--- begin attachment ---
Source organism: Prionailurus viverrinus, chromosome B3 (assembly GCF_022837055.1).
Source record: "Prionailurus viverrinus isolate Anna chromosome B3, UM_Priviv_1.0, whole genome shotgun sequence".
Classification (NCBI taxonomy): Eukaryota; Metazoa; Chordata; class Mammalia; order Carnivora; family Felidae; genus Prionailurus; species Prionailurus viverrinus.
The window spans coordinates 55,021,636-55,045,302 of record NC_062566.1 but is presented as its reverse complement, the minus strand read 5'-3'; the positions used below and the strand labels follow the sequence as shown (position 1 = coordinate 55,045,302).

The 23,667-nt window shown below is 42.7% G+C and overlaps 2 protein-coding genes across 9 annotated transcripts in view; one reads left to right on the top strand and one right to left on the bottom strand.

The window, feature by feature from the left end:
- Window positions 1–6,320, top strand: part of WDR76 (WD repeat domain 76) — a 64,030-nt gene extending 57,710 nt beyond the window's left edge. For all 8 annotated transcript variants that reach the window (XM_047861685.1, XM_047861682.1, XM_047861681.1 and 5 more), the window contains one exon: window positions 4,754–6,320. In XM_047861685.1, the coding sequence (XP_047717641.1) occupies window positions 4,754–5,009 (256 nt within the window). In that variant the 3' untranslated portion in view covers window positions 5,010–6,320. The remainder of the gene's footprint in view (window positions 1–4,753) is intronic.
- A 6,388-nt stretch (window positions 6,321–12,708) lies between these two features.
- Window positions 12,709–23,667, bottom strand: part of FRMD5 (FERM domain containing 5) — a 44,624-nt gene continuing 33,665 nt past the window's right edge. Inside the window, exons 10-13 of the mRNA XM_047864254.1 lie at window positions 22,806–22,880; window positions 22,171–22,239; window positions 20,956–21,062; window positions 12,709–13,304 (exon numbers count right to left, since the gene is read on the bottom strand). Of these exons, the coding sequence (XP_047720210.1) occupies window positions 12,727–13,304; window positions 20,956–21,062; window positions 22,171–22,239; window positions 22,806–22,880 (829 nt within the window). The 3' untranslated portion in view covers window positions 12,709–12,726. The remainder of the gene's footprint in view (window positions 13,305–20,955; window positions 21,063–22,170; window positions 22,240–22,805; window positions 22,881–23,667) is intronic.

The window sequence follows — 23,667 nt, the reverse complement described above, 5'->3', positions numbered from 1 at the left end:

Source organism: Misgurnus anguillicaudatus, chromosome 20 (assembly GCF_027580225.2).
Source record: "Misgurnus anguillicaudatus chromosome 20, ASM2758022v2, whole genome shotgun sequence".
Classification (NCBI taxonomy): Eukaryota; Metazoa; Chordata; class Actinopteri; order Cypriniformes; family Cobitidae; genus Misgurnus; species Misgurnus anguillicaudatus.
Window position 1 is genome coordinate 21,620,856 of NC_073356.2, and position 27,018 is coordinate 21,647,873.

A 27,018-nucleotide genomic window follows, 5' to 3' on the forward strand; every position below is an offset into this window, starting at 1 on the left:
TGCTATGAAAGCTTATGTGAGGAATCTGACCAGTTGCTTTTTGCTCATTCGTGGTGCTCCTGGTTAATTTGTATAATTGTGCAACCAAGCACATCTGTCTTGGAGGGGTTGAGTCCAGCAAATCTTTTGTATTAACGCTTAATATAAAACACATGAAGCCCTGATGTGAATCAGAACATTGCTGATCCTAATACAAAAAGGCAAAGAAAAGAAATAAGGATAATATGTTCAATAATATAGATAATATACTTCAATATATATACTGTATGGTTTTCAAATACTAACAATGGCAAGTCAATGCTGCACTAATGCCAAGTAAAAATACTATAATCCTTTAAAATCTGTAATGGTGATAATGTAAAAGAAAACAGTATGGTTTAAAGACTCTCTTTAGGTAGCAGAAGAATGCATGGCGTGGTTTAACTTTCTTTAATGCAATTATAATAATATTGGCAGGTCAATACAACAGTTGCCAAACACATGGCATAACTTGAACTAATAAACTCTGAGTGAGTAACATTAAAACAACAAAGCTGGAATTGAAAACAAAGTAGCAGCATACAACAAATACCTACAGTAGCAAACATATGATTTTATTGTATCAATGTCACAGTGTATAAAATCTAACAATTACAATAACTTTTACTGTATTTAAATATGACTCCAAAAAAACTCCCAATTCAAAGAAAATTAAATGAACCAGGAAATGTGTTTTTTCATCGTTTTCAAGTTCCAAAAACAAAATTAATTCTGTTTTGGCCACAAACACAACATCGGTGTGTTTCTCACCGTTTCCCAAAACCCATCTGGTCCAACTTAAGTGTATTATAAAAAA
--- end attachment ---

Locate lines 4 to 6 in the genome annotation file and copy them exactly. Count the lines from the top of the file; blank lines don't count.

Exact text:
The window spans coordinates 55,021,636-55,045,302 of record NC_062566.1 but is presented as its reverse complement, the minus strand read 5'-3'; the positions used below and the strand labels follow the sequence as shown (position 1 = coordinate 55,045,302).

The 23,667-nt window shown below is 42.7% G+C and overlaps 2 protein-coding genes across 9 annotated transcripts in view; one reads left to right on the top strand and one right to left on the bottom strand.

The window, feature by feature from the left end: